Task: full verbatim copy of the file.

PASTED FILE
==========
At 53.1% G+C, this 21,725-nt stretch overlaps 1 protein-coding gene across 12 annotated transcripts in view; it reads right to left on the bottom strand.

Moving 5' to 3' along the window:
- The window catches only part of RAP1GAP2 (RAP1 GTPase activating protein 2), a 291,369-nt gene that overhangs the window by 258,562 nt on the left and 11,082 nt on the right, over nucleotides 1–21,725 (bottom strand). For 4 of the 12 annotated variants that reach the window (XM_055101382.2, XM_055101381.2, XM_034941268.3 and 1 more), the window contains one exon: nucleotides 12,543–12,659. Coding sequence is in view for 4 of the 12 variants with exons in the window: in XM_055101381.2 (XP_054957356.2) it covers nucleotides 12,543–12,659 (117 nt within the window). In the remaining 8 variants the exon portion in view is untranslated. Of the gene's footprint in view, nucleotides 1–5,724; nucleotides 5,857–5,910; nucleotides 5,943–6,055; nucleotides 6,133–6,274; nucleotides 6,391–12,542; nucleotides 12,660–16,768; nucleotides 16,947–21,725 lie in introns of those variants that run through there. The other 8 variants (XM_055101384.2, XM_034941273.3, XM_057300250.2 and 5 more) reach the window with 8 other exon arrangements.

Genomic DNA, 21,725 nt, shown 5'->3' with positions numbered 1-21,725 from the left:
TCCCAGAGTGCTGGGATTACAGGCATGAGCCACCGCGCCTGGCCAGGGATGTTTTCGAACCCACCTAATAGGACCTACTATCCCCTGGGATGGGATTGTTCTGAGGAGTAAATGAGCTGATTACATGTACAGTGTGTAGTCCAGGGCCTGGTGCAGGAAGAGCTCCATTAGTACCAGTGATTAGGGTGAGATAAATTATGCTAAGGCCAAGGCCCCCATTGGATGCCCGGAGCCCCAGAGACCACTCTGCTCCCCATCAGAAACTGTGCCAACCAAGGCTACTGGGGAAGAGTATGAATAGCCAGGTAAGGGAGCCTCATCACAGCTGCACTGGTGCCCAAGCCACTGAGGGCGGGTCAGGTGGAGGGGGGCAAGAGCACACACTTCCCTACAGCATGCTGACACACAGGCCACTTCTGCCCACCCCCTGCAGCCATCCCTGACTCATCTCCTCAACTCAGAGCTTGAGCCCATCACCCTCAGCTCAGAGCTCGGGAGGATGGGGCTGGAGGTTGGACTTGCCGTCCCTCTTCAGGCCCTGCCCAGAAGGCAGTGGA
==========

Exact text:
At 53.1% G+C, this 21,725-nt stretch overlaps 1 protein-coding gene across 12 annotated transcripts in view; it reads right to left on the bottom strand.

Moving 5' to 3' along the window:
- The window catches only part of RAP1GAP2 (RAP1 GTPase activating protein 2), a 291,369-nt gene that overhangs the window by 258,562 nt on the left and 11,082 nt on the right, over nucleotides 1–21,725 (bottom strand). For 4 of the 12 annotated variants that reach the window (XM_055101382.2, XM_055101381.2, XM_034941268.3 and 1 more), the window contains one exon: nucleotides 12,543–12,659. Coding sequence is in view for 4 of the 12 variants with exons in the window: in XM_055101381.2 (XP_054957356.2) it covers nucleotides 12,543–12,659 (117 nt within the window). In the remaining 8 variants the exon portion in view is untranslated. Of the gene's footprint in view, nucleotides 1–5,724; nucleotides 5,857–5,910; nucleotides 5,943–6,055; nucleotides 6,133–6,274; nucleotides 6,391–12,542; nucleotides 12,660–16,768; nucleotides 16,947–21,725 lie in introns of those variants that run through there. The other 8 variants (XM_055101384.2, XM_034941273.3, XM_057300250.2 and 5 more) reach the window with 8 other exon arrangements.

Genomic DNA, 21,725 nt, shown 5'->3' with positions numbered 1-21,725 from the left:
TCCCAGAGTGCTGGGATTACAGGCATGAGCCACCGCGCCTGGCCAGGGATGTTTTCGAACCCACCTAATAGGACCTACTATCCCCTGGGATGGGATTGTTCTGAGGAGTAAATGAGCTGATTACATGTACAGTGTGTAGTCCAGGGCCTGGTGCAGGAAGAGCTCCATTAGTACCAGTGATTAGGGTGAGATAAATTATGCTAAGGCCAAGGCCCCCATTGGATGCCCGGAGCCCCAGAGACCACTCTGCTCCCCATCAGAAACTGTGCCAACCAAGGCTACTGGGGAAGAGTATGAATAGCCAGGTAAGGGAGCCTCATCACAGCTGCACTGGTGCCCAAGCCACTGAGGGCGGGTCAGGTGGAGGGGGGCAAGAGCACACACTTCCCTACAGCATGCTGACACACAGGCCACTTCTGCCCACCCCCTGCAGCCATCCCTGACTCATCTCCTCAACTCAGAGCTTGAGCCCATCACCCTCAGCTCAGAGCTCGGGAGGATGGGGCTGGAGGTTGGACTTGCCGTCCCTCTTCAGGCCCTGCCCAGAAGGCAGTGGA